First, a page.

More on theocracy

In the midst of all the ISIS stuff going on, I had to release my latest literary effort. In the event any of my readers have also read any of my other novels, you might have noticed that they portray a number of different forms of governance, and highlight the flaws in each. And no, I have not worked out what will work best, and maybe nothing will because as some of the books show, what goes wrong is because some of the characters put self-interest before the greater good. That is hardly original, of course, as was the basic reason the Res Publica failed. Anyway, the latest is the theocracy.

You may ask, how could an advanced civilization have theocracy? Well, in this story the planet around Epsilon Eridani was specifically engineered (and no, there is no evidence this planet exists) and seeded with late Cretaceous life that evolved into a civilization. Think about it; in the great debate relating evolution to creation, what would you think if there were no fossils at all prior to 65 My BP? And what is the difference between an advanced alien race of engineers that can operate over several hundred million years and a God? Anyway, the odd one of them ends up deciding that it would be desirable to remove mammals (us) from the planet of creation (Earth). The question is, how can such religious fervour be averted?

After all this thinking, can I suggest anything to apply to ISIS? The best I can come up with is that some Muslims have to overturn the Wahhabi doctrine and reform Islam. That is not exactly a highly probable outcome right now. Nevertheless, I think it is important. If all you do is bomb them, you probably create more angry recruits than you remove. The problem is, you remove infrastructure and kill the innocent as well as the guilty. And here, “innocent” is taken to mean anyone not actively going out there fighting for ISIS. (As usual, it is important to define terms, particularly if you use them in a slightly different way to others.) Even if ISIS were wiped out, what remains? I have seen one estimate that the cost of rebuilding Syria, which has had half its hospitals and about two million homes obliterated, is about $300 billion! And after you leave this mess behind, all the reasons and the Wahhabi philosophy remain, and if anything, are reinforced.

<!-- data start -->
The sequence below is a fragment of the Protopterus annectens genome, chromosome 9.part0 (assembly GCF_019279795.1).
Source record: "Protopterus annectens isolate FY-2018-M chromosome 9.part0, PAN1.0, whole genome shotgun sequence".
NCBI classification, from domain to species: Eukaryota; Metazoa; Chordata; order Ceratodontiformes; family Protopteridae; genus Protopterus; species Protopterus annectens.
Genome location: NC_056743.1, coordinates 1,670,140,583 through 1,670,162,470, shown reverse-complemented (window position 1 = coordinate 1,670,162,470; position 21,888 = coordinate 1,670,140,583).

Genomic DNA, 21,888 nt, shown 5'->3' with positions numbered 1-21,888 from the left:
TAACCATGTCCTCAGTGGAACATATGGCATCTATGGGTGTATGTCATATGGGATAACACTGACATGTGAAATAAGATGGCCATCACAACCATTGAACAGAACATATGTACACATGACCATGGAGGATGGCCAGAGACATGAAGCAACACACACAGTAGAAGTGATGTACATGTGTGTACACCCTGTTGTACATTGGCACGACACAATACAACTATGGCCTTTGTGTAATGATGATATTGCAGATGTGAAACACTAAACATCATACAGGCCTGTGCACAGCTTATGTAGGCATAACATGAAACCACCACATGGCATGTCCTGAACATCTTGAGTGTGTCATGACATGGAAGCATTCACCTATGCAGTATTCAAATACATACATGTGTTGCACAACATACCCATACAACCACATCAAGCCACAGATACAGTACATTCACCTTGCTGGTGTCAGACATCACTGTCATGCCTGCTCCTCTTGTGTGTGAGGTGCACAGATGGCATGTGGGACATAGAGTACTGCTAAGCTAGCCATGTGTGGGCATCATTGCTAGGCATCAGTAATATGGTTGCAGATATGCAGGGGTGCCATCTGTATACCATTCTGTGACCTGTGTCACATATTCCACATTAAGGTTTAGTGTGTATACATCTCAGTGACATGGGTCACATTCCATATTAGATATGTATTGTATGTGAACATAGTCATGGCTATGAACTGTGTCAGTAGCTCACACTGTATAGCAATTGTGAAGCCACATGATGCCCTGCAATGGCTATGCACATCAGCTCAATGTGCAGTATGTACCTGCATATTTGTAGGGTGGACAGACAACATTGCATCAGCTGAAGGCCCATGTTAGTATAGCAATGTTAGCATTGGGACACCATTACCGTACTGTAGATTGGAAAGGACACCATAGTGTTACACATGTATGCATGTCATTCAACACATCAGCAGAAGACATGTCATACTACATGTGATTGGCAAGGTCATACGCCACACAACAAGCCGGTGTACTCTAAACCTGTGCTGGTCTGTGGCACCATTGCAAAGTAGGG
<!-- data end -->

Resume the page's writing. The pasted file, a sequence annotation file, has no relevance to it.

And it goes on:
One other alternative is that of Titus Flavius Vespasianus: you start at one end of the country and kill everyone that is not clearly allied. I doubt modern society is ready for that solution. There are only two ways to win a war: remove the opposition from the field, or remove the will to fight. If you are not going to do the first, then you must concentrate on the second. Exactly how to do it remains a problem, but if someone can reform Islam, that would be a great start. The problem is, Islam does not have an official structure, so the only way to do that would appear to require someone with extreme charisma who will overturn wahhabiism. Do I hear a, “Good luck with that”?

Meanwhile, a quick commercial: Ranh, a tale of plotting, conspiracy, religious fervour, murder, treachery, honour, diplomacy, and tail-ball.

3 thoughts on “More on theocracy

  1. I wish I had the time to read your novels… Or any novel, actually.
    Extract from my latest essay (to come out within hours):

    In 2009, United States’ president Obama went to Cairo to sing the praises of Islam. He thought that was smart, modern, In truth, that was a return to the Middle Ages.

    More specifically, Obama’s told his aides that there are tensions between the Muslim and the West which root in colonialism. Sorry, Bambi, the roots are much deeper than that. The roots themselves are as deep as the word “Europe”. Because that word got used by the Franks to symbolize their resistance to the Islamist invasions.

    Obama also said that he knows from his personal experience that the West and the Islam are not separate worlds because they share things such as love of God and family. Except God does not exist, and families always exist, so Obama was just agitating his tongue. He may as well have evoked the Moon.

    Ever since the USA and Europe have put their faith in the “moderate jihadist”, a unicorn-like beast spitting fire, great killer of unbelievers, apostates, pagans, and all enemies of God, yet respectable enough, and a lover of families..

    Now, it seems that this intriguing chase of the impossible presents some disagreements, such as Jihadists in our midst, killing the “idolaters” of music and cafes. The West must choose between going on, enunciating non-sense about Islam’s goodness, or reluctantly accept Bashar al-Assad’s brutally secularist regime as the less bad of a set of options which are all bad. But an increasingly insanely aggressive, Islamizing Turkey is potentially a much worse problem than Assad.

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